For quite some time now, I have noted the rather irresponsible and abusive way certain members of media treat certain individuals particularly members of marginalized groups. How many times have we witnessed Karen Davila, Mike Enriquez and other media people instigate police raids, ambush interviews, etc, without any concern at all for the rights of the people involved? We’ve all seen footages of Davila, Enriquez, et al., calling people on a speaker phone to confront them with certain accusations without even informing the subjects that the call was being recorded or will be aired on Imbestigador or XXX. How many times have we seen media people armed with their almighty cameras—hidden or otherwise—entrap people from marginalized groups in various uncompromising situations and then air the footages without any concern at all for the privacy and rights of the people concerned?

It can be argued of course that Lazaro isn’t Davila or Enriquez, but the whole case is a profound test of the state of things in this country; in particular, in the way we should be able to balance our various freedoms and in the way we exercise responsibility, both as members of the press and as individual citizens. Isn’t it about time that we have an impartial, intelligent, analytical discussion on these issues?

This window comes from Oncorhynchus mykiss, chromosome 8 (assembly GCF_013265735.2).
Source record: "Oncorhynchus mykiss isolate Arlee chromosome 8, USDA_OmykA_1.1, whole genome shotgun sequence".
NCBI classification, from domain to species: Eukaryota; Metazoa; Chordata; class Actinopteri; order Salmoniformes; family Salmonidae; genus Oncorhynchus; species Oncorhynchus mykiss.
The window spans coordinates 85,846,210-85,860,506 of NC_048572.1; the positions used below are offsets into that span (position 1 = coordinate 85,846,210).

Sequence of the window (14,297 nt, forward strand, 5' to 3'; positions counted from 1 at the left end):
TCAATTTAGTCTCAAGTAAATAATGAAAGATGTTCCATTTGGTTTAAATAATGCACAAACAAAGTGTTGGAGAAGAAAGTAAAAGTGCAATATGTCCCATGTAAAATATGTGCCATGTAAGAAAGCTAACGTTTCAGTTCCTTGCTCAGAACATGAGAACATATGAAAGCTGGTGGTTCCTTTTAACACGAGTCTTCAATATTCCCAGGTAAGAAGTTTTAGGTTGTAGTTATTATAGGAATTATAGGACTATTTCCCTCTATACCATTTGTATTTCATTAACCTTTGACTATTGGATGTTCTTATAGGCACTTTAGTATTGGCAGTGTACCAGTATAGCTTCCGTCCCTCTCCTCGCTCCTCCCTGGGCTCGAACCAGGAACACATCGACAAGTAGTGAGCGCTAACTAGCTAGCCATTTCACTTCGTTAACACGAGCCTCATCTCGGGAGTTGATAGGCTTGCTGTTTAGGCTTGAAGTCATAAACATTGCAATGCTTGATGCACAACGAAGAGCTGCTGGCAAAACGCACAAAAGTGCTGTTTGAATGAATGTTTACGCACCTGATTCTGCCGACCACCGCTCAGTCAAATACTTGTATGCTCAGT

Antonio said…
At the risk of invoking, the No True Scotsman fallacy, I will step up and say that such reporters are hardly "reporters" at all.

They're TV personalities - they may have a journalistic background, but it appears they are willing to compromise it in the name of getting the "first scoop," and to boost ratings.

Speaking of assaults on on the free press, have you heard of the absurd taxes and tariffs the Bureau of Customs has been imposing on all imported books lately?

Feel free to punch a wall while yelling bloody murder after reading that bit. I know I did :(
asdf said…
something was bothering me about the cheche lazaro affair but i couldn't put my finger on it. and then i read your column today and bingo! yun na yun. i don't see why media persons should be above the right of aggrieved people to seek redress in the courts. mabuhay ka!
Bong C. Austero said…
yup! i wanted to write about it but Jojo Robles, fellow columnist at MST beat me to it. but I will still rant about it soon!

Bong C. Austero said…
thanks. cheche is a great person - but like you said, she should not be above the law.